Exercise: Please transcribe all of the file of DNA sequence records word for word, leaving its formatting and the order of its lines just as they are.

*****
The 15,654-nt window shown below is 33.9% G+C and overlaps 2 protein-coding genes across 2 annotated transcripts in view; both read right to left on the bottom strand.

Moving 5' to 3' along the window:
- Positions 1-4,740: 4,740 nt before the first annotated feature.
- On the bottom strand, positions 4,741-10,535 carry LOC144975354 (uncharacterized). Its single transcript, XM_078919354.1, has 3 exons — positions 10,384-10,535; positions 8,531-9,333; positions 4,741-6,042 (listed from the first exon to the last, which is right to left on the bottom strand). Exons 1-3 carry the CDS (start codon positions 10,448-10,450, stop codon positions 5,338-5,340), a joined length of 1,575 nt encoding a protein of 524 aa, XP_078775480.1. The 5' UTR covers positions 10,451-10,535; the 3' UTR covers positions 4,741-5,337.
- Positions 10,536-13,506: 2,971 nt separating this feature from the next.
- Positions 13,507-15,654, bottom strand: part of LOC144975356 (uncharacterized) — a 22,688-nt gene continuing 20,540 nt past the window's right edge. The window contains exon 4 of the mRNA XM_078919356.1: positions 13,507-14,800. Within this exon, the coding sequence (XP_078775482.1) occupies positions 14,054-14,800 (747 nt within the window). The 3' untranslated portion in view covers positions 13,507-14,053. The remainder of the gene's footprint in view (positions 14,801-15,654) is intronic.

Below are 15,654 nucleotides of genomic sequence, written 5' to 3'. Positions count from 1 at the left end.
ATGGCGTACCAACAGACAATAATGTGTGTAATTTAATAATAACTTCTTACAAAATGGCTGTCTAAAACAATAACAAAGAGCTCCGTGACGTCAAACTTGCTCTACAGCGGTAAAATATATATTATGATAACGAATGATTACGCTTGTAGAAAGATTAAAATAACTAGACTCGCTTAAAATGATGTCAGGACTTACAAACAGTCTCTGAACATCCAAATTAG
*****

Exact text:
The 15,654-nt window shown below is 33.9% G+C and overlaps 2 protein-coding genes across 2 annotated transcripts in view; both read right to left on the bottom strand.

Moving 5' to 3' along the window:
- Positions 1-4,740: 4,740 nt before the first annotated feature.
- On the bottom strand, positions 4,741-10,535 carry LOC144975354 (uncharacterized). Its single transcript, XM_078919354.1, has 3 exons — positions 10,384-10,535; positions 8,531-9,333; positions 4,741-6,042 (listed from the first exon to the last, which is right to left on the bottom strand). Exons 1-3 carry the CDS (start codon positions 10,448-10,450, stop codon positions 5,338-5,340), a joined length of 1,575 nt encoding a protein of 524 aa, XP_078775480.1. The 5' UTR covers positions 10,451-10,535; the 3' UTR covers positions 4,741-5,337.
- Positions 10,536-13,506: 2,971 nt separating this feature from the next.
- Positions 13,507-15,654, bottom strand: part of LOC144975356 (uncharacterized) — a 22,688-nt gene continuing 20,540 nt past the window's right edge. The window contains exon 4 of the mRNA XM_078919356.1: positions 13,507-14,800. Within this exon, the coding sequence (XP_078775482.1) occupies positions 14,054-14,800 (747 nt within the window). The 3' untranslated portion in view covers positions 13,507-14,053. The remainder of the gene's footprint in view (positions 14,801-15,654) is intronic.

Below are 15,654 nucleotides of genomic sequence, written 5' to 3'. Positions count from 1 at the left end.
ATGGCGTACCAACAGACAATAATGTGTGTAATTTAATAATAACTTCTTACAAAATGGCTGTCTAAAACAATAACAAAGAGCTCCGTGACGTCAAACTTGCTCTACAGCGGTAAAATATATATTATGATAACGAATGATTACGCTTGTAGAAAGATTAAAATAACTAGACTCGCTTAAAATGATGTCAGGACTTACAAACAGTCTCTGAACATCCAAATTAG